State (Current Legislation)
Open Letter to Supporters of the Women’s Equality Act
May 1, 2013
We are writing to groups and individuals who signed on as supporters of the Women’s Equality Act that Governor Cuomo announced in his State of the State address in January.
While nine of the Act’s ten points are widely embraced in feminist and progressive circles, the tenth point, which the Governor calls the Reproductive Health Act (RHA), should give pause to many supporters of the broader legislative effort. The blanket support of the Women’s Equality Act has given the Governor an opening to promote abortion, even though it could scuttle passage of the entire package.
The RHA will not address New York’s abortion rate, which is almost double the national average, nor address access to abortion. According to the Guttmacher Institute, thirty-three percent of pregnancies in New York end in abortion. Nationally, one of out of every ten abortions are performed in New York. Further, 93 percent of New York women already have an abortion facility in their county.
The current abortion proposal drafted by the Senate contains measures that are directly antithetical to the goals and values of many of the groups who have announced their support for the Women’s Equality Act.
Supporters and clients of battered women’s shelters and other anti-violence groups may be surprised or even shocked to know that the current draft of the RHA would eliminate heightened penalties for an assault against a pregnant woman that results in the death of her unborn child. Advocates against human trafficking may not be aware that the current version of the RHA virtually eliminates the possibility of requiring parental notification and regulating the transport of minors across state lines to obtain an abortion, which makes it more difficult to identify and prosecute pimps and other sex traffickers.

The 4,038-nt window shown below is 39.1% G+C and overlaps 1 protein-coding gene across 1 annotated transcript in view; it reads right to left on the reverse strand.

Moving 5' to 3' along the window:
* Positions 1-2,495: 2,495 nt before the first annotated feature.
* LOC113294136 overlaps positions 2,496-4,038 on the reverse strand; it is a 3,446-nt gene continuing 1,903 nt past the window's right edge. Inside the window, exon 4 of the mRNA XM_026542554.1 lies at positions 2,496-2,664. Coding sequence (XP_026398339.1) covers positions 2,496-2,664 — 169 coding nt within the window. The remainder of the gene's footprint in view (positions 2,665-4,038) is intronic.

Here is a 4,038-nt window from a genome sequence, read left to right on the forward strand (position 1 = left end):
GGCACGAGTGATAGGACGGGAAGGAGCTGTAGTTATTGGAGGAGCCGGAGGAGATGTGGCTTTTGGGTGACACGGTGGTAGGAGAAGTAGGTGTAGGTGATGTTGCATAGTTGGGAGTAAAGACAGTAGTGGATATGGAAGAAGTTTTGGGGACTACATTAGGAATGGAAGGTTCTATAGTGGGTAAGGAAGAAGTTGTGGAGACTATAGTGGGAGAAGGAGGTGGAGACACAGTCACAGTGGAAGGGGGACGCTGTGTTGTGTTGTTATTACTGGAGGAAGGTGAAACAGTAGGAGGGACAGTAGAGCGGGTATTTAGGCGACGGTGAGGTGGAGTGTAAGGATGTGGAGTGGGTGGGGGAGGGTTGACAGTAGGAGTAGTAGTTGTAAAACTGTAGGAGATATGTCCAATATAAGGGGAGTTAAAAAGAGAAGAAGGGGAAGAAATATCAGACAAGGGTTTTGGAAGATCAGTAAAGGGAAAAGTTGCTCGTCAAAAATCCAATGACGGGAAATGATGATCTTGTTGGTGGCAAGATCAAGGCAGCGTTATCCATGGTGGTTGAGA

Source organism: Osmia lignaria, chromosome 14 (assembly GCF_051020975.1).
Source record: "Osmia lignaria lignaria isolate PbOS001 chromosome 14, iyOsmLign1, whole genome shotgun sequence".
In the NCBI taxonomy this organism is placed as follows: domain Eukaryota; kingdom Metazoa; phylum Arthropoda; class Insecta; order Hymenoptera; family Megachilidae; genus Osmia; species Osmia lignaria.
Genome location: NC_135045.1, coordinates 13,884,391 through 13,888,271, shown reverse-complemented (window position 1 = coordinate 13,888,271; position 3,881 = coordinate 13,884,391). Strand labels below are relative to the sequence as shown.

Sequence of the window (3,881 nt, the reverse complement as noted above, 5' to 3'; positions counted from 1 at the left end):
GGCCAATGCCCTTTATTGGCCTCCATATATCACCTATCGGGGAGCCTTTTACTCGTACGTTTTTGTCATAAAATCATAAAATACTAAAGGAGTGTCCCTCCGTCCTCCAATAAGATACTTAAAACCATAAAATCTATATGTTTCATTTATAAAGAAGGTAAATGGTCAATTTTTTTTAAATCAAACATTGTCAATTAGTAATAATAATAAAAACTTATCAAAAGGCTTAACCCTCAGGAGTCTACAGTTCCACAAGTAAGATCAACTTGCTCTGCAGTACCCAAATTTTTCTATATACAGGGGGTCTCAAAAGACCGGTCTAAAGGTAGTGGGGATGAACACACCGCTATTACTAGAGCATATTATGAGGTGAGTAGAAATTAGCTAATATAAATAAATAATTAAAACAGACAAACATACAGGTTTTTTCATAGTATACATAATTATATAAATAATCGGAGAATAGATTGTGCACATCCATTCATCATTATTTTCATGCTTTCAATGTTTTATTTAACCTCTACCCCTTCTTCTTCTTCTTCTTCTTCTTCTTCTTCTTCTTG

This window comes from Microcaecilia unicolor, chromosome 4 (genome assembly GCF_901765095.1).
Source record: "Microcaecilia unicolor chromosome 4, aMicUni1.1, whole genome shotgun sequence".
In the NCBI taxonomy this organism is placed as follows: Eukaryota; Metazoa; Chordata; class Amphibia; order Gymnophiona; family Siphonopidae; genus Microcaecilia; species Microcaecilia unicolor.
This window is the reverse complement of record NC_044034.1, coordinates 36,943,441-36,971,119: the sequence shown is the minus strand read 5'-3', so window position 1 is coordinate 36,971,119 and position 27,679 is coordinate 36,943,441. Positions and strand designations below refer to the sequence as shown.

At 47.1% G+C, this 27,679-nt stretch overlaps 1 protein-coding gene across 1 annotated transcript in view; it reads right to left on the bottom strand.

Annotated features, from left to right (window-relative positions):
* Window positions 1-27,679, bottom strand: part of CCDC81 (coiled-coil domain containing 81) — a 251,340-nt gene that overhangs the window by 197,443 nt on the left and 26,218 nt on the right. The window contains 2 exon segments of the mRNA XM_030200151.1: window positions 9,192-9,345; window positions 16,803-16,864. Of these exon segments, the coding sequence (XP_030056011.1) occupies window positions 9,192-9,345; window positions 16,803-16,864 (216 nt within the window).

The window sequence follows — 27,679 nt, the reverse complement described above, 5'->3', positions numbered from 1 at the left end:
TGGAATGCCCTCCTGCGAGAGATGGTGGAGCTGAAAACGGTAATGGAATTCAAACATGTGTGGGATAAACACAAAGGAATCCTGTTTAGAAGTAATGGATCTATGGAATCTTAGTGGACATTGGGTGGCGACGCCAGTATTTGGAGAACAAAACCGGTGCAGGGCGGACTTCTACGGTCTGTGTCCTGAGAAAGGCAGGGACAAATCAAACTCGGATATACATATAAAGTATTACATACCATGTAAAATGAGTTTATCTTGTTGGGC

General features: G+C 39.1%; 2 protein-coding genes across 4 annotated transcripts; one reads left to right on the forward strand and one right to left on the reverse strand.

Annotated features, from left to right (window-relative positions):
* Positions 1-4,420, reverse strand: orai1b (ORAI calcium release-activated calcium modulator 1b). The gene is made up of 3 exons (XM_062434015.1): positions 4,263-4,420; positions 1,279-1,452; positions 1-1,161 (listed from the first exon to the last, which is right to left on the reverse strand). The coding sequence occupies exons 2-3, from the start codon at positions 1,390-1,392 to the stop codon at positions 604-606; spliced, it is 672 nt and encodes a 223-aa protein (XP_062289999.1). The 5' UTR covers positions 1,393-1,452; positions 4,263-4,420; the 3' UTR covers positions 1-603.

Forty years ago, the Equal Rights Amendment was on the verge of passing, with 35 states agreeing to ratify the Amendment. It was the refusal to free the Equal Rights Amendment from abortion baggage that stopped the ERA’s momentum, causing five states to repeal their approval of that federal constitutional amendment because they opposed abortion funding. The refusal to add abortion-neutral language resulted in the ERA's eventual defeat. New York should not make that same mistake with the Women’s Equality Act .
Many of the organizations that have signed up to support the Women’s Equality Act take no position on abortion and have membership and client bases that no doubt contain significant numbers who oppose abortion. A recent Gallup poll found that 50% of people describe themselves as “pro-life,” and even 60% of Democrats support common sense regulations of abortion.
We urge all of the groups who have announced their support for the Women’s Equality Act to make it clear that their priority is passage of the nine points on which a broad consensus has naturally coalesced. The tenth point divides conscientious women and men across the political landscape. The Women’s Equality Act should not be used as a Trojan horse for abortion expansion, and the Reproductive Health Act must not be allowed to jeopardize this historic opportunity to achieve real progress for the women of New York.